Learning in peace is the third way. Especially when it comes to the literary canon, the adage “quality, not quantity” is applicable. The point of the humanities is to learn how to generalize truths and incorporate them in our lives and society. This is particularly true with literature. Truly reading and appreciating literature is a spiritual experience wherein students ponder and enjoy the characters, plots, and themes they encounter. Whenever possible they should have time to read in leisure rather than rush frantically through a mass of texts. As they grow older students will learn how to take in and integrate more knowledge while retaining the sense of peace and appreciation engendered in them when they were younger. They will become educated in the deepest and most genuine sense for they will be equipped to seek the virtuous “pursuit of happiness” the founding fathers of the United States understood to be the highest calling and fulfillment of the human experience.
Choosing the “best” novels is a nigh to impossible task, but at the top of my list is Charlotte Brontë’s Jane Eyre. The book both exemplifies and defies the genres of the Romantic Era and Gothic mystery; Brontë skillfully uses them as tropes to explore her complex, frustrating, challenging, lovable protagonist. The book is beloved by professors and “lay” readers alike because Jane’s inner life is so real that she not only lives in the pages of the book but with each subsequent reading she seems to grow and speak in a new way to the reader.
Brontë does a deep dive into so many themes through Jane’s persona that it’s impossible to explore them all in just one or two readings; topics such as the roles of women, freedom of the will, the consequences of arbitrary class distinctions and the challenges of living out moral values are presented with subtlety and believability.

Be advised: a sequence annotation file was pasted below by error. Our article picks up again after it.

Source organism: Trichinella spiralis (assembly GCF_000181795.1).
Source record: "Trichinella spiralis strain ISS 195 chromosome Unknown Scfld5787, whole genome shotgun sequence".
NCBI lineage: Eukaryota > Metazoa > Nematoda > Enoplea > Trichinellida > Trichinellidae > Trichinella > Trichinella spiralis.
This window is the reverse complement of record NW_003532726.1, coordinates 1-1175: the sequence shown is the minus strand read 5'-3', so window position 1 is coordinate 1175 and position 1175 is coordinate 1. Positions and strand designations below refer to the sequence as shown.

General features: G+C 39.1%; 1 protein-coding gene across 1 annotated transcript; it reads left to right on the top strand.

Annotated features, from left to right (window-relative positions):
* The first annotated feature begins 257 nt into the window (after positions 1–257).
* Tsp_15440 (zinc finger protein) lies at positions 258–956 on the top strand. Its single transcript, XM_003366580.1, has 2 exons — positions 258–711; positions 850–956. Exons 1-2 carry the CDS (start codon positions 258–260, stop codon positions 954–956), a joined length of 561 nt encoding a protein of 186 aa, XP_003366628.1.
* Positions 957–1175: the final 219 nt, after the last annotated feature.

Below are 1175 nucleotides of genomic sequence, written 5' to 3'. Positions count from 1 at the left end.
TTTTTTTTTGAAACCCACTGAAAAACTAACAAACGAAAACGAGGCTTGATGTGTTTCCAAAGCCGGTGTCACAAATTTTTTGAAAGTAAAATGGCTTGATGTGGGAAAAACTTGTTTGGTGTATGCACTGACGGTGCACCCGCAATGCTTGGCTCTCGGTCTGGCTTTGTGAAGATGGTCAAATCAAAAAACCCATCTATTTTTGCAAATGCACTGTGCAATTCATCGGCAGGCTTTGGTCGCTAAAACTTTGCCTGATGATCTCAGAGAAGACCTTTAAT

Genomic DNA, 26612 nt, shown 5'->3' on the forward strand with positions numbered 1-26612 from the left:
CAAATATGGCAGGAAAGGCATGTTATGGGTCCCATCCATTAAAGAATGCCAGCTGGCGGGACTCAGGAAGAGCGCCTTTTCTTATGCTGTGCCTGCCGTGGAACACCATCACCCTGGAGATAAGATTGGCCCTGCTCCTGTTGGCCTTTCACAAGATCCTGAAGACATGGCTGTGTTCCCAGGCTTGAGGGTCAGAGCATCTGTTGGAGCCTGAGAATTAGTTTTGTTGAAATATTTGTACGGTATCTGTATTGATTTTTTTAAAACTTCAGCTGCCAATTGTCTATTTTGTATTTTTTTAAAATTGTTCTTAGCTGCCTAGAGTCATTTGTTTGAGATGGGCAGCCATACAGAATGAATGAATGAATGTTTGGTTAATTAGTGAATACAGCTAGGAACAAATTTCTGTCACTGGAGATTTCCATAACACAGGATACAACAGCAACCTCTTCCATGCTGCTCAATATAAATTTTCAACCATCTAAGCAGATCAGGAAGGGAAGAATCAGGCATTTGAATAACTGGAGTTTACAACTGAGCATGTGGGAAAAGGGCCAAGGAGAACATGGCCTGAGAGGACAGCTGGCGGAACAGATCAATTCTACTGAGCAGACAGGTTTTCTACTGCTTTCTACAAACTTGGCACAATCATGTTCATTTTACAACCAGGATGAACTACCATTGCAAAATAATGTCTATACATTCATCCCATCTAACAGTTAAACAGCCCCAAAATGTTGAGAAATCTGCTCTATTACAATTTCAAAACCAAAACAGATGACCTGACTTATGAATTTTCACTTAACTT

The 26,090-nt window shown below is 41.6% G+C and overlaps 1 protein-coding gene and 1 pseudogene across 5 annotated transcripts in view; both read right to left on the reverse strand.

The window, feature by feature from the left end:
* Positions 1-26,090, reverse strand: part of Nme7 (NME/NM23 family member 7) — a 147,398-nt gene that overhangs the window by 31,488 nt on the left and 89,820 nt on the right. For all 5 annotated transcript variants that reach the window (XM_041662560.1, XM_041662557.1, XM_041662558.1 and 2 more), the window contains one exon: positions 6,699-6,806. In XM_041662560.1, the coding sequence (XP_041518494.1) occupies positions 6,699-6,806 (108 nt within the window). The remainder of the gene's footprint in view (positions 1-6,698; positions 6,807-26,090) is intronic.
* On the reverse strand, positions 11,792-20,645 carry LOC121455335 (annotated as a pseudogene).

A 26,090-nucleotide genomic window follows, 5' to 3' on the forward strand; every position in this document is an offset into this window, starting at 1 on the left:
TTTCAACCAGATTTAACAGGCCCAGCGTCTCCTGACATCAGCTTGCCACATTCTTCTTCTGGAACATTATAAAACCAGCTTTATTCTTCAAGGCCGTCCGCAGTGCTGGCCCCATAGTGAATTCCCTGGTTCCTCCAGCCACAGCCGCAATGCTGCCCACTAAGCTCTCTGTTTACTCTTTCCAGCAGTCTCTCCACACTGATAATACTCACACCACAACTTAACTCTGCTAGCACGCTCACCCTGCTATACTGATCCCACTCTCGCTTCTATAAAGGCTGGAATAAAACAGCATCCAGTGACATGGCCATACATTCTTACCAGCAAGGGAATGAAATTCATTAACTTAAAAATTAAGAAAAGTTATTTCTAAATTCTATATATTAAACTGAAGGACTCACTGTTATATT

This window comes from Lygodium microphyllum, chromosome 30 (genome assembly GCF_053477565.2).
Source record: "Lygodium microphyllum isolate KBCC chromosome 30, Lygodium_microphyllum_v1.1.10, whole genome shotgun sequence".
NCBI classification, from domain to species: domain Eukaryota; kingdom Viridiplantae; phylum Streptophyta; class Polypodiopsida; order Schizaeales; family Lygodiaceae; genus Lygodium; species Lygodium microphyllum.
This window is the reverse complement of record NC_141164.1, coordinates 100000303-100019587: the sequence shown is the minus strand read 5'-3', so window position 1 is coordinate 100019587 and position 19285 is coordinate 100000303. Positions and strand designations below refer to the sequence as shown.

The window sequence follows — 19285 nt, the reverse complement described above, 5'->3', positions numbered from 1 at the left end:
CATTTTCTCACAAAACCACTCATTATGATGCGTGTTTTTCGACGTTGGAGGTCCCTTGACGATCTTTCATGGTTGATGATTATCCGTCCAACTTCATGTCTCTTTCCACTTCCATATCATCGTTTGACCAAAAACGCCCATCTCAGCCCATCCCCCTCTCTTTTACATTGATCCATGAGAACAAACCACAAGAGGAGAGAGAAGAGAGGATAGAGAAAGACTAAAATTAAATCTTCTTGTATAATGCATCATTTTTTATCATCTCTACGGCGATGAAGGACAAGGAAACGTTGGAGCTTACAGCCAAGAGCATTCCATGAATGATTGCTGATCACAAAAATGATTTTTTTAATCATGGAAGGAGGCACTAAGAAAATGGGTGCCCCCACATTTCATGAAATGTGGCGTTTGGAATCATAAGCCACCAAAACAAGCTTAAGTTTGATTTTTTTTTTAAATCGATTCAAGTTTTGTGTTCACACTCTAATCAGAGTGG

If you think about it the plot of Jane Eyre is similar to that of an epic story, both externally and internally. From her bitter and angry response to the abuses she endures as an orphan to her metamorphosis into a woman of strength of will and deep principles, Jane’s journey takes the reader on a wild emotional ride. At first blush it might appear that the plot is a rather picaresque story as Jane moves from place to place encountering various people and experiences. But it is not: it is a plot unified by the development of Jane’s soul as she learns from her forbearing friends to replace her hardened heart with one overflowing with forgiveness and mercy. By the time she meets Rochester Jane’s fundamental Christian character is established, but her ethics are tried by the surprising moral choice with which she is presented. Like the “Crossing the Threshold” stage of Joseph Campbell’s Heroic Cycle, she must emerge from the Valley of Death before finding her true and spiritual heroic status.
After the author has developed the superior character of Jane, presenting it in terms of Christian goodness and morality, Brontë brings in her antithesis, St. John Rivers. (It is not a coincidence that we discover he is a cousin, for he is her alter ego in many ways.) His zeal for religion is real but self-serving, and he himself says he is “ambitious.” It seems odd for a person who is consumed by ambition to want to dedicate his life to missionary work, but Brontë is bringing home the point that true religion must come from a humble servant’s heart. A life dedicated to others is not enough if it does not flow from a loving spirit, and contrarily, a soul which is can serve others anywhere.
The novel also follows both external and internal mysteries. Brontë uses these plot angles to spur the reader on, but the deeper significance of them is to highlight Jane’s spiritual development as she encounters the challenges of life. She could have responded to Rochester’s deceit with bitterness as she did when she had been wronged when younger, but instead she sees his plight and forgives him. She successfully crosses the great moral threshold of her life when she freely both loves and leaves him.